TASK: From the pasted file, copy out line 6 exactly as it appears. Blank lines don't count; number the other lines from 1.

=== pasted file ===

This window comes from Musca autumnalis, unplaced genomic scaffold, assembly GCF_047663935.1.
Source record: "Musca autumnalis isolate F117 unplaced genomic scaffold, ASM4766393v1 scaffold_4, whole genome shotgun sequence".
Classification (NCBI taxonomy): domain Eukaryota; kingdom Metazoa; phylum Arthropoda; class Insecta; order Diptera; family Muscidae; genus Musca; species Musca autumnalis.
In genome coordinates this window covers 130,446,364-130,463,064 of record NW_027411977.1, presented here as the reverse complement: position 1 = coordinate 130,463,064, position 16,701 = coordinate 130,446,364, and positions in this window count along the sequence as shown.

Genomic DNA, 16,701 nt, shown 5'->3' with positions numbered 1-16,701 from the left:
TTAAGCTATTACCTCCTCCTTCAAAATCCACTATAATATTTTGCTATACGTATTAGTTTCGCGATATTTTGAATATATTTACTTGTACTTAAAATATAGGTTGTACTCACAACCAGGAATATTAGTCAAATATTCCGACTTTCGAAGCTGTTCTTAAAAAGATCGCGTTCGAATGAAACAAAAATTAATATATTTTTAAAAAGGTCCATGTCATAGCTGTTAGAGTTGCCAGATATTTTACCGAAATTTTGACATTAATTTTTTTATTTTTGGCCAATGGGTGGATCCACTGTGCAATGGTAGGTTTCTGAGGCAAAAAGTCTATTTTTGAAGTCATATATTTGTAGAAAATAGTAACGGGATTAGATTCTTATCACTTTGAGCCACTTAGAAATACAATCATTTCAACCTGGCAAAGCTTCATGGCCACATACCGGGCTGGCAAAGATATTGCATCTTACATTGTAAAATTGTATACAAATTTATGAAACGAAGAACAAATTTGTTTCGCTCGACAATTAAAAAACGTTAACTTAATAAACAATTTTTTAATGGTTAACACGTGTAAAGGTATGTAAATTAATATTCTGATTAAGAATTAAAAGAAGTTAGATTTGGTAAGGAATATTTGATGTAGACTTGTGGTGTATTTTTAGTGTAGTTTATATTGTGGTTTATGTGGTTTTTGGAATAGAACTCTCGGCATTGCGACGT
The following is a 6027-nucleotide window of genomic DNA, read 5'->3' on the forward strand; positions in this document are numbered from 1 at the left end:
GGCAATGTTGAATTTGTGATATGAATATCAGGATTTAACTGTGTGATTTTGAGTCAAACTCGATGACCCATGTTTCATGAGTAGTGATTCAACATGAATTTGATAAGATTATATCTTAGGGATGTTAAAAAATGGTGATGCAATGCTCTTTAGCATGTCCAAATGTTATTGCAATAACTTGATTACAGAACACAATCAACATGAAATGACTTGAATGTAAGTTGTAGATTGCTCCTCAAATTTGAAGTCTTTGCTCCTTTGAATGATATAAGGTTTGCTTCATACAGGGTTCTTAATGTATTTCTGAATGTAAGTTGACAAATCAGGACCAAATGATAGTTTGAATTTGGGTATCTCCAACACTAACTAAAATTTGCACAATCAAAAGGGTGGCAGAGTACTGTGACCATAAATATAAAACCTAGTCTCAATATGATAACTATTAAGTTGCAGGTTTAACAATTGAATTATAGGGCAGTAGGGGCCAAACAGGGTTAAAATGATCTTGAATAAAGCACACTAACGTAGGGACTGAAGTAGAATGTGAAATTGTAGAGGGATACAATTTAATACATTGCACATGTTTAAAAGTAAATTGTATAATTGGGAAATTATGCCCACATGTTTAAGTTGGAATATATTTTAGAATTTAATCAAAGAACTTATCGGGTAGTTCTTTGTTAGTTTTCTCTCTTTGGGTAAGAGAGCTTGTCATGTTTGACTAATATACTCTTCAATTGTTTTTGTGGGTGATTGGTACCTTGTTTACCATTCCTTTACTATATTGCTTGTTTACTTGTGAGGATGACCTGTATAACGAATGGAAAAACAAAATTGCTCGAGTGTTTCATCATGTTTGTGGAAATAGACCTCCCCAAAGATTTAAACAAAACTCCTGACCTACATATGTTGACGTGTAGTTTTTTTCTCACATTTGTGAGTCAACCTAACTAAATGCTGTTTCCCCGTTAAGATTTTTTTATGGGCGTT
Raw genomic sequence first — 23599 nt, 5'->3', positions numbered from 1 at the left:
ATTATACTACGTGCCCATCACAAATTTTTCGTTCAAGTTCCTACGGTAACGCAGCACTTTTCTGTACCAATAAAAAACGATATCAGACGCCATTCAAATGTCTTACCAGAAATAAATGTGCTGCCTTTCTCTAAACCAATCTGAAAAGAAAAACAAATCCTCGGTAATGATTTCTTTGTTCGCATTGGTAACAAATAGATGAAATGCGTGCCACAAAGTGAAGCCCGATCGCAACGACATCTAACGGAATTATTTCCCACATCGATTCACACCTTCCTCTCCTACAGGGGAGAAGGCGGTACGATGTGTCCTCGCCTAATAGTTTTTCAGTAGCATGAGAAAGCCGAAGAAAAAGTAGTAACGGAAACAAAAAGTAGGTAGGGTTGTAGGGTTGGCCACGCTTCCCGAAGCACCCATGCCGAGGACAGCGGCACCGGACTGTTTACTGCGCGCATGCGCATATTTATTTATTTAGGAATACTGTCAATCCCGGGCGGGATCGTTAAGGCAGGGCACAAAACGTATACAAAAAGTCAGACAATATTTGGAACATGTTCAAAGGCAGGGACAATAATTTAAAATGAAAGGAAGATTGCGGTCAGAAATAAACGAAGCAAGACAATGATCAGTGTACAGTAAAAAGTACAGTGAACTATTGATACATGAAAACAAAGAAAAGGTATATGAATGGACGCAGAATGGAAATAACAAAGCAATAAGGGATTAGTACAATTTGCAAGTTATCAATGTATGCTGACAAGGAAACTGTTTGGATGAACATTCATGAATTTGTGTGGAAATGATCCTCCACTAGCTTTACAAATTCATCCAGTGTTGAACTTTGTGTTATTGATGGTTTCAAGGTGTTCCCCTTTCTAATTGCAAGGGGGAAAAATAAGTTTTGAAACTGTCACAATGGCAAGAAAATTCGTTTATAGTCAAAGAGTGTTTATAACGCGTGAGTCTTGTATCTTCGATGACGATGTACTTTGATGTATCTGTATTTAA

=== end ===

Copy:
TTAAGCTATTACCTCCTCCTTCAAAATCCACTATAATATTTTGCTATACGTATTAGTTTCGCGATATTTTGAATATATTTACTTGTACTTAAAATATAGGTTGTACTCACAACCAGGAATATTAGTCAAATATTCCGACTTTCGAAGCTGTTCTTAAAAAGATCGCGTTCGAATGAAACAAAAATTAATATATTTTTAAAAAGGTCCATGTCATAGCTGTTAGAGTTGCCAGATATTTTACCGAAATTTTGACATTAATTTTTTTATTTTTGGCCAATGGGTGGATCCACTGTGCAATGGTAGGTTTCTGAGGCAAAAAGTCTATTTTTGAAGTCATATATTTGTAGAAAATAGTAACGGGATTAGATTCTTATCACTTTGAGCCACTTAGAAATACAATCATTTCAACCTGGCAAAGCTTCATGGCCACATACCGGGCTGGCAAAGATATTGCATCTTACATTGTAAAATTGTATACAAATTTATGAAACGAAGAACAAATTTGTTTCGCTCGACAATTAAAAAACGTTAACTTAATAAACAATTTTTTAATGGTTAACACGTGTAAAGGTATGTAAATTAATATTCTGATTAAGAATTAAAAGAAGTTAGATTTGGTAAGGAATATTTGATGTAGACTTGTGGTGTATTTTTAGTGTAGTTTATATTGTGGTTTATGTGGTTTTTGGAATAGAACTCTCGGCATTGCGACGT